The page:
I recently blogged about the famous Mexican architect Luis Barragan, and the broader public debates that often emerge about how best to preserve an artist’s legacy after his or her death. A similar debate has served as the backdrop to the legal wrangling between the museum and the Estate.
In a 2014 article, the New York Times profiled Mr. Sendak’s long-time housekeeper and caretaker Lynn Caponera, who was now acting one of his executors and the president of his foundation. The article highlighted some of the questions and criticisms that had been directed at the executors’ decision to withdraw Mr. Sendak’s collection from the museum, with some questioning the appropriateness of Mr. Sendak’s property in Ridgefield as a site for a museum and the skill and ability of Ms. Caponera to manage and administer Mr. Sendak’s foundation.
Thank you for reading and have a great weekend,
Umair Abdul Qadir
In yesterday’s blog post, I wrote about the importance of carefully considering a testator’s intellectual property when preparing a Will. For readers who are interested in this topic, I would highly recommend a recent article in the New Yorker by Alice Gregory, entitled “The Architect Who Became a Diamond.”
The article tells the story of Luis Barragán, a famous Mexican architect who passed away in 1988. In his Will, Mr. Barragán divided his archive of architectural work between two individuals. According to the article, his business partner, Raul Ferrera, was bequeathed “all author rights and documents, movies, drawings, designs, sketches, mockups, and originals of work.”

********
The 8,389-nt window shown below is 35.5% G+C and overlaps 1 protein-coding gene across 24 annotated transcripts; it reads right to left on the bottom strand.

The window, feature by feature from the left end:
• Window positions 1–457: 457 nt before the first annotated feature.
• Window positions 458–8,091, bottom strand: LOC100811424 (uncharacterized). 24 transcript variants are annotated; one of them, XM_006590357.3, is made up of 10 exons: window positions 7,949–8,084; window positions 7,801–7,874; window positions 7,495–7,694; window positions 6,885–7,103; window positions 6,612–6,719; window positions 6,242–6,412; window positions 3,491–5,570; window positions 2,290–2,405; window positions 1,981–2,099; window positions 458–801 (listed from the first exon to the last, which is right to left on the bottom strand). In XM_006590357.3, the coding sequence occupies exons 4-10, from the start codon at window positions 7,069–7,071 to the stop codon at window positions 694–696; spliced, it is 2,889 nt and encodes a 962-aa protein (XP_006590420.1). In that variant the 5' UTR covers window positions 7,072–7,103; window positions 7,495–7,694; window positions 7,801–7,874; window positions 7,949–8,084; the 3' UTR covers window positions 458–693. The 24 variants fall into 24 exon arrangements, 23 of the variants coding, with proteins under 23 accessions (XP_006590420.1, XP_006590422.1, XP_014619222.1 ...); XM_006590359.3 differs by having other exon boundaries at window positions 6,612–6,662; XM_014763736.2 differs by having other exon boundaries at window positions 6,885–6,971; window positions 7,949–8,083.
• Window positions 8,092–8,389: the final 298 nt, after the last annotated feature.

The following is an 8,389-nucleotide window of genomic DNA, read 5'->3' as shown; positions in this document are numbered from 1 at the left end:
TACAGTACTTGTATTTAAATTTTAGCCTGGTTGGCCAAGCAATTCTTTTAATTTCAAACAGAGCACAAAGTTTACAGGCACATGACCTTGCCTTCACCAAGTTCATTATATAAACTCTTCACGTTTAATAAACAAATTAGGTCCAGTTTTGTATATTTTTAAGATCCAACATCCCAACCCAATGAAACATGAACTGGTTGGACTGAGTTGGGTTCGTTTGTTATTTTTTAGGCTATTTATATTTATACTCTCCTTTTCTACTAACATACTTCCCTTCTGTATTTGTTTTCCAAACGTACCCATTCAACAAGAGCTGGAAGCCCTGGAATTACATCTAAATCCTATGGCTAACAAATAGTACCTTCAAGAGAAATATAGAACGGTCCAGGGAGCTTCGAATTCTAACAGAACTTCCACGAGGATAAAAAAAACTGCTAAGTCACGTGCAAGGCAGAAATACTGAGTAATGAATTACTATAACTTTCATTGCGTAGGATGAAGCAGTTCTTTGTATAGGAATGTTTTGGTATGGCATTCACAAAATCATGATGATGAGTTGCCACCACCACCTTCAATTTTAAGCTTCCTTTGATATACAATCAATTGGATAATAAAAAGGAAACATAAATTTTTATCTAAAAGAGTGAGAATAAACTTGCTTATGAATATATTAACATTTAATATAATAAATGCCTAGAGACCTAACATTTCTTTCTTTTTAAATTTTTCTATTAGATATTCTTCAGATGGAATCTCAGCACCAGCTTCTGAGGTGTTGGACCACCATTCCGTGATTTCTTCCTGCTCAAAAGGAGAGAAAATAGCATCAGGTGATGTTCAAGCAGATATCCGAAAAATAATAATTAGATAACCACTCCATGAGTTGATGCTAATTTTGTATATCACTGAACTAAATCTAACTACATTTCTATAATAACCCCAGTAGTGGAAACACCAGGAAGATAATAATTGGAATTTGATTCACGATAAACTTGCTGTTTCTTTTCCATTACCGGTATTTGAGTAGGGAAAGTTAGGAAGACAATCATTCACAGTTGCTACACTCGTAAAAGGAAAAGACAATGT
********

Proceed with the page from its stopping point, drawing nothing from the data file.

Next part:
After Mr. Ferrera committed suicide in 1993, his widow became the owner of Mr. Barragán’s vast archive. The archive was eventually sold for three million dollars to an architectural historian named Federica Zanco and her spouse. As the story goes, the archive was purchased for Ms. Zanco as an engagement gift by her fiancé, in lieu of the more traditional engagement ring.
Ms. Zanco went on to found the Barragan Foundation, and the Foundation also purchased the photographs taken by Mr. Barragán’s official photographer. At first, many thought that Mr. Barragán’s archive would be well-served under the ownership of a scholar like Ms. Zanco.
However, as the article notes, “[r]esearchers have been denied access, and even the use of images of Barragán’s buildings is carefully controlled. Among those who study twentieth-century architecture, the inaccessibility of Barragán’s archive and the bizarre conditions of its custodianship have become almost as much of a preoccupation as his buildings.”
Four years ago, the story of Mr. Barragán’s archive caught the attention of a conceptual artist named Jill Magid. In 2014, Ms. Magid invited Mr. Barragán’s to a lavish dinner and sought their permission to exhume his ashes. With their permission, Mr. Barragán’s cremated ashes were compressed into a diamond, which was then set in an engagement ring.
In seeking the permission of Mr. Barragán’s family, “Magid explained that her intention was to use the engagement ring with Barragán’s compressed remains to ‘propose’ to Zanco, in the hope that she would, in exchange, agree to open the archive, perhaps even to return it to Mexico.”